Happy Anniversary, Autumn!

Autumn looks adorable at pumpkin time.
Autumn looks adorable at pumpkin time.

By Randy Pierce

“In daylights, in sunsets
In midnights, in cups of coffee
In inches, in miles, in laughter, in strife
In five hundred twenty five thousand six hundred minutes
How do you measure, a year in the life?”

From “Seasons of Love” – soundtrack to Rent

How indeed do I measure the year we’ve had and the gift of Autumn in my life? As the song lyric above suggests: “How about Love?” Autumn is absolutely about joy and love to her very Black and Tan core. For us the love came quickly and yet the depth to which it has grown as our partnership continues is truly the wonder of Autumn, our animal companions in general, and particularly the Guiding Eyes program. Each day of working with her she alters the freedom, independence, comfort and safety of my ability to travel and to interact with the world. She also shares her boundless joy and enthusiasm with a blend of playfulness and affection which is the essence of my beautiful girl.

Autumn grins on a sunny dock after a successful presentation.
Autumn grins on a sunny dock after a successful presentation.

Some may recall the 10-day training journal which we kept on the blog last year. It’s still an excellent resource for how the bond and training blend together to make a Guide team:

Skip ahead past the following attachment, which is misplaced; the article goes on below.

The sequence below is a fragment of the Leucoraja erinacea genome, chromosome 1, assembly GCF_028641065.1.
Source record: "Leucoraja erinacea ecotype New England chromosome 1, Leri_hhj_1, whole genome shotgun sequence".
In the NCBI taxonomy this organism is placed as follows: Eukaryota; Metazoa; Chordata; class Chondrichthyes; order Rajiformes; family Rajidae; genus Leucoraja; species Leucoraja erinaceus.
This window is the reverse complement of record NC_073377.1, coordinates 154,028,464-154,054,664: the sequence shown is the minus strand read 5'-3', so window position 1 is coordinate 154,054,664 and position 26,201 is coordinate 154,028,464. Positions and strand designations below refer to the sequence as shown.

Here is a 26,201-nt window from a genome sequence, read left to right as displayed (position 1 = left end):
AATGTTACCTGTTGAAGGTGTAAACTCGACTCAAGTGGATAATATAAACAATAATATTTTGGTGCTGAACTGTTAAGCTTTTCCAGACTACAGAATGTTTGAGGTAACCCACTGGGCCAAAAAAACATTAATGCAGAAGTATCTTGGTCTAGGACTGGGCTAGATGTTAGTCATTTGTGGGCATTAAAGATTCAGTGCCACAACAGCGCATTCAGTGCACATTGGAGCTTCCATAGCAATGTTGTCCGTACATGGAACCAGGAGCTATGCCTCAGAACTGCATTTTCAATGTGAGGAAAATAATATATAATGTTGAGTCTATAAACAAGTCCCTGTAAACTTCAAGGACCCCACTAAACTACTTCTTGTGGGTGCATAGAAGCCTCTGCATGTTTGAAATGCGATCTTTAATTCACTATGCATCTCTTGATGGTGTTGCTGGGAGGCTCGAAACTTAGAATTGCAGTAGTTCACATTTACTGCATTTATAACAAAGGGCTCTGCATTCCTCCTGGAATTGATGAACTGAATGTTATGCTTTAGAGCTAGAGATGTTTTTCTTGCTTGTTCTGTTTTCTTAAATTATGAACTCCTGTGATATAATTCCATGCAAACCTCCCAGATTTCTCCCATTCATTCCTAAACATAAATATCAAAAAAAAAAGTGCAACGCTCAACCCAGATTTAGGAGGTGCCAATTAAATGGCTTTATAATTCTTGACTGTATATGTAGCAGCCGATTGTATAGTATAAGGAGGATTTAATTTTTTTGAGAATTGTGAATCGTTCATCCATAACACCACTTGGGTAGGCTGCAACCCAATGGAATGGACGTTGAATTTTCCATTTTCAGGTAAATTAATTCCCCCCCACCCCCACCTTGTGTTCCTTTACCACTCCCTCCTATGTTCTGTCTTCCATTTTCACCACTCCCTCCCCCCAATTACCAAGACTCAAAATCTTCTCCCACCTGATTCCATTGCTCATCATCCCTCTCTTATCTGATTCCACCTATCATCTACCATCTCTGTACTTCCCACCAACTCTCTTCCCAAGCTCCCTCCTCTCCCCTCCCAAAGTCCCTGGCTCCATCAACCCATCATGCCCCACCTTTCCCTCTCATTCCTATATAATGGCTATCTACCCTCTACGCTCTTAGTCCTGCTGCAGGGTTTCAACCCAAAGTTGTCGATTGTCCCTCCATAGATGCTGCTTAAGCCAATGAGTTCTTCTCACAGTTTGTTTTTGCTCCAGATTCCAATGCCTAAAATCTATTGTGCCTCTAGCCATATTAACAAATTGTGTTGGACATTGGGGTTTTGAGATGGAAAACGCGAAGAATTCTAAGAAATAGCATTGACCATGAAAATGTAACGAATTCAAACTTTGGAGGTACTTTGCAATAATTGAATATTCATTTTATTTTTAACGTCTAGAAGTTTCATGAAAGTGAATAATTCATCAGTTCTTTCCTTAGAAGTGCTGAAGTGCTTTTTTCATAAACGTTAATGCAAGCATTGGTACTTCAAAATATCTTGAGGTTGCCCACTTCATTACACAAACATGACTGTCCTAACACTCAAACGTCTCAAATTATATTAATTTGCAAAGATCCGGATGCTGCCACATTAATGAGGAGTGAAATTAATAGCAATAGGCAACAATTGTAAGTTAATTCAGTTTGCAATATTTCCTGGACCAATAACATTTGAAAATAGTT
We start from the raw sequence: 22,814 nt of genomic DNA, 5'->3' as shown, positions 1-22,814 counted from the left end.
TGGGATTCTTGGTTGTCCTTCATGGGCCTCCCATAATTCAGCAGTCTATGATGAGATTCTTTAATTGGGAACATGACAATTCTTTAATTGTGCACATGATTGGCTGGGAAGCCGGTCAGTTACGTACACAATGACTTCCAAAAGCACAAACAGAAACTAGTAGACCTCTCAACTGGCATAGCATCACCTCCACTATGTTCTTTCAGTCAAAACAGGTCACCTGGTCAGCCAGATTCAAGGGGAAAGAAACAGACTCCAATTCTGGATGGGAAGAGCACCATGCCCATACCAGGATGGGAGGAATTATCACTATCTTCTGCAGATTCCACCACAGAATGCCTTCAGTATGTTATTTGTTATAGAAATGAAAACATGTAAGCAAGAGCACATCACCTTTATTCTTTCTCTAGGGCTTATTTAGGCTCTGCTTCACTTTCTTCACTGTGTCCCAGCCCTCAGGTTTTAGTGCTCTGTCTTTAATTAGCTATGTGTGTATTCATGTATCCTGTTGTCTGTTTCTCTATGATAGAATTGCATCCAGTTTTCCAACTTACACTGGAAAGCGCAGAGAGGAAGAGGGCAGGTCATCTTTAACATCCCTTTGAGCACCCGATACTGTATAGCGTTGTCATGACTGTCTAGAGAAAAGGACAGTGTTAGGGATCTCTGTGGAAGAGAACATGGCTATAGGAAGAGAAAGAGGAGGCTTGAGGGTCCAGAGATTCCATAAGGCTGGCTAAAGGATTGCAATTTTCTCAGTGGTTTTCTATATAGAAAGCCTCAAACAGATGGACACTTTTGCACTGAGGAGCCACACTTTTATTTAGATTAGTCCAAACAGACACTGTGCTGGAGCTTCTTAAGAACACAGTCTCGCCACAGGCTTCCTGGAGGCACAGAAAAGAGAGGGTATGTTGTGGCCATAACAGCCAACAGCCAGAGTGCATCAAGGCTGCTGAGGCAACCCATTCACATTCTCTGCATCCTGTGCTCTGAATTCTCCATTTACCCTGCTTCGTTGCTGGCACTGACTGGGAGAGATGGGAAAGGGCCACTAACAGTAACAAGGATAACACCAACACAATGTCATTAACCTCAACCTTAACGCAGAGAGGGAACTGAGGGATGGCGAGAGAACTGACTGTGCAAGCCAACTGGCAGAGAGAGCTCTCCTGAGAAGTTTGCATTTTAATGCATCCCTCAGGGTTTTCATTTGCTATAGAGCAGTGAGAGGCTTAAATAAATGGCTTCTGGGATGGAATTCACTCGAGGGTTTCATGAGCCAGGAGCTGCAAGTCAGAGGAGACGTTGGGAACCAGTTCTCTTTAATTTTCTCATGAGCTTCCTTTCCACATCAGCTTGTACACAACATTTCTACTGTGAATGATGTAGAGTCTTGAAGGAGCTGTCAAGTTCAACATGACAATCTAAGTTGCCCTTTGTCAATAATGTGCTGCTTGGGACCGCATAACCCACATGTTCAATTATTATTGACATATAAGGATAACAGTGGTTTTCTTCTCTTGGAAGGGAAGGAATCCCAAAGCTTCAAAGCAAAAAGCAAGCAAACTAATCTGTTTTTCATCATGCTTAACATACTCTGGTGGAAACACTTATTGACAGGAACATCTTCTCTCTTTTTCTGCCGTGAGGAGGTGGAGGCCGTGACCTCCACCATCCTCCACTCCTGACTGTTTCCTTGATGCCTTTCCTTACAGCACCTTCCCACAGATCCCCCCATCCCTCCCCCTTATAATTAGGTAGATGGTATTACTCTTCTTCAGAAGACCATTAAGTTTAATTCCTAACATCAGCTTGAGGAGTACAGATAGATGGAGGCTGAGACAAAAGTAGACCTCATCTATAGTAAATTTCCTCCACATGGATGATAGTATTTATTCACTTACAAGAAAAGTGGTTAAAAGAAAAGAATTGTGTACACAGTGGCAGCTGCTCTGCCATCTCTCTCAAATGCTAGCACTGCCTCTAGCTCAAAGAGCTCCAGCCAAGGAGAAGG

Autumn’s 10-day training journal

We’ve been together on school visits, city routes, park walks, mountain hikes, cars, buses, trains and planes. We’ve travelled all over the state and across the country together already. She’s been in the newspapers and on TV. She literally crossed the finish of my first marathon with me (on leash with Tracy as I ran with Guide Thor). On all of our journeys together, every step beside me I experienced the freedom and independence which I find is unrivaled in the world since my eyes ceased to guide me. We’ve come to understand each other very well and the maturing of our work, still growing and learning every day, has become very effective.

Yes, we each still make a few mistakes along the way. As in all of life we both are committed to the patience and understanding and desire to improve as a team which ensures our success will continue.

Autumn showers Randy with affection.
Such a loving girl.

She has embraced her “momma” Tracy with all the fun and love to fill a home. She has welcomed our full social circle and is building all of her own special friendships and relationships with people. Most of all, though, this lovely girl has joined in partnership with me to be my Dog Guide with her own unique style which fortunately for me begins by filling my life with joy and love.

I cannot measure all the moments or methods by which she improves my life. I could fill many an evening telling tales of our adventures and achievements. On this, our one-year anniversary of being matched I think it best just to share my thankfulness to guiding Eyes and to Autumn for the marvelous gifts of this year. Happy Anniversary, Autumn, and thank you for the full measure of love you bring to my life!

“No Home is complete without the pitter patter of dog feet.” – anonymous

Autumn lies on the ground eyeing a resting butterfly.